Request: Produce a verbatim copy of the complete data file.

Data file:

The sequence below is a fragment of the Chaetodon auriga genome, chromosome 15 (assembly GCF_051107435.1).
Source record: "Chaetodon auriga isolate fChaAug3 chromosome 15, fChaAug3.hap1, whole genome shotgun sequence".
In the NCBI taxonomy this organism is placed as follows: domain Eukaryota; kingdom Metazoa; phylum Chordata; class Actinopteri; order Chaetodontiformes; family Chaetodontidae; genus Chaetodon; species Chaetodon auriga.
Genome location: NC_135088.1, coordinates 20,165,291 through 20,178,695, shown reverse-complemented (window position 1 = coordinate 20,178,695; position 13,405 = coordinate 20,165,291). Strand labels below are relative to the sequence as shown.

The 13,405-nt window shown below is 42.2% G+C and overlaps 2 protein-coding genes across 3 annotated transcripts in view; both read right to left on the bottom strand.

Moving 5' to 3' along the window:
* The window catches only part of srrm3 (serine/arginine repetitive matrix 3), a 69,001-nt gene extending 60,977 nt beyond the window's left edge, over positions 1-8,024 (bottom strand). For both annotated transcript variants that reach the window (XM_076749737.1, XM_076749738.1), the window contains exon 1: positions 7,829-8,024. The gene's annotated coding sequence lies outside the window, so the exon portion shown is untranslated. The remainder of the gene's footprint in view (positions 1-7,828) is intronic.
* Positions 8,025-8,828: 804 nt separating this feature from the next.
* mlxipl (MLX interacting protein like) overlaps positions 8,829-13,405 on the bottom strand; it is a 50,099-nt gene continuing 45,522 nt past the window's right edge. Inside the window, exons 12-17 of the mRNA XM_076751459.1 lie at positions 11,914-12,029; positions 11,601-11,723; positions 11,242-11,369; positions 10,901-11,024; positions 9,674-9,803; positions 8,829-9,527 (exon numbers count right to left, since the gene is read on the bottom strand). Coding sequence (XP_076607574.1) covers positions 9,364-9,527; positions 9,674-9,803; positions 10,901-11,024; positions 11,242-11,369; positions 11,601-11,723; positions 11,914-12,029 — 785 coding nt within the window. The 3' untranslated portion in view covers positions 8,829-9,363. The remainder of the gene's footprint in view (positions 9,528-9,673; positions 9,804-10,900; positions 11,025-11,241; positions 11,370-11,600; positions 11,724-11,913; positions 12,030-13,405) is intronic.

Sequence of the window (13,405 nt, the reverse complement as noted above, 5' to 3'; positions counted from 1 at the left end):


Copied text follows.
The sequence below is a fragment of the Chaetodon auriga genome, chromosome 15 (assembly GCF_051107435.1).
Source record: "Chaetodon auriga isolate fChaAug3 chromosome 15, fChaAug3.hap1, whole genome shotgun sequence".
In the NCBI taxonomy this organism is placed as follows: domain Eukaryota; kingdom Metazoa; phylum Chordata; class Actinopteri; order Chaetodontiformes; family Chaetodontidae; genus Chaetodon; species Chaetodon auriga.
Genome location: NC_135088.1, coordinates 20,165,291 through 20,178,695, shown reverse-complemented (window position 1 = coordinate 20,178,695; position 13,405 = coordinate 20,165,291). Strand labels below are relative to the sequence as shown.

The 13,405-nt window shown below is 42.2% G+C and overlaps 2 protein-coding genes across 3 annotated transcripts in view; both read right to left on the bottom strand.

Moving 5' to 3' along the window:
* The window catches only part of srrm3 (serine/arginine repetitive matrix 3), a 69,001-nt gene extending 60,977 nt beyond the window's left edge, over positions 1-8,024 (bottom strand). For both annotated transcript variants that reach the window (XM_076749737.1, XM_076749738.1), the window contains exon 1: positions 7,829-8,024. The gene's annotated coding sequence lies outside the window, so the exon portion shown is untranslated. The remainder of the gene's footprint in view (positions 1-7,828) is intronic.
* Positions 8,025-8,828: 804 nt separating this feature from the next.
* mlxipl (MLX interacting protein like) overlaps positions 8,829-13,405 on the bottom strand; it is a 50,099-nt gene continuing 45,522 nt past the window's right edge. Inside the window, exons 12-17 of the mRNA XM_076751459.1 lie at positions 11,914-12,029; positions 11,601-11,723; positions 11,242-11,369; positions 10,901-11,024; positions 9,674-9,803; positions 8,829-9,527 (exon numbers count right to left, since the gene is read on the bottom strand). Coding sequence (XP_076607574.1) covers positions 9,364-9,527; positions 9,674-9,803; positions 10,901-11,024; positions 11,242-11,369; positions 11,601-11,723; positions 11,914-12,029 — 785 coding nt within the window. The 3' untranslated portion in view covers positions 8,829-9,363. The remainder of the gene's footprint in view (positions 9,528-9,673; positions 9,804-10,900; positions 11,025-11,241; positions 11,370-11,600; positions 11,724-11,913; positions 12,030-13,405) is intronic.

Sequence of the window (13,405 nt, the reverse complement as noted above, 5' to 3'; positions counted from 1 at the left end):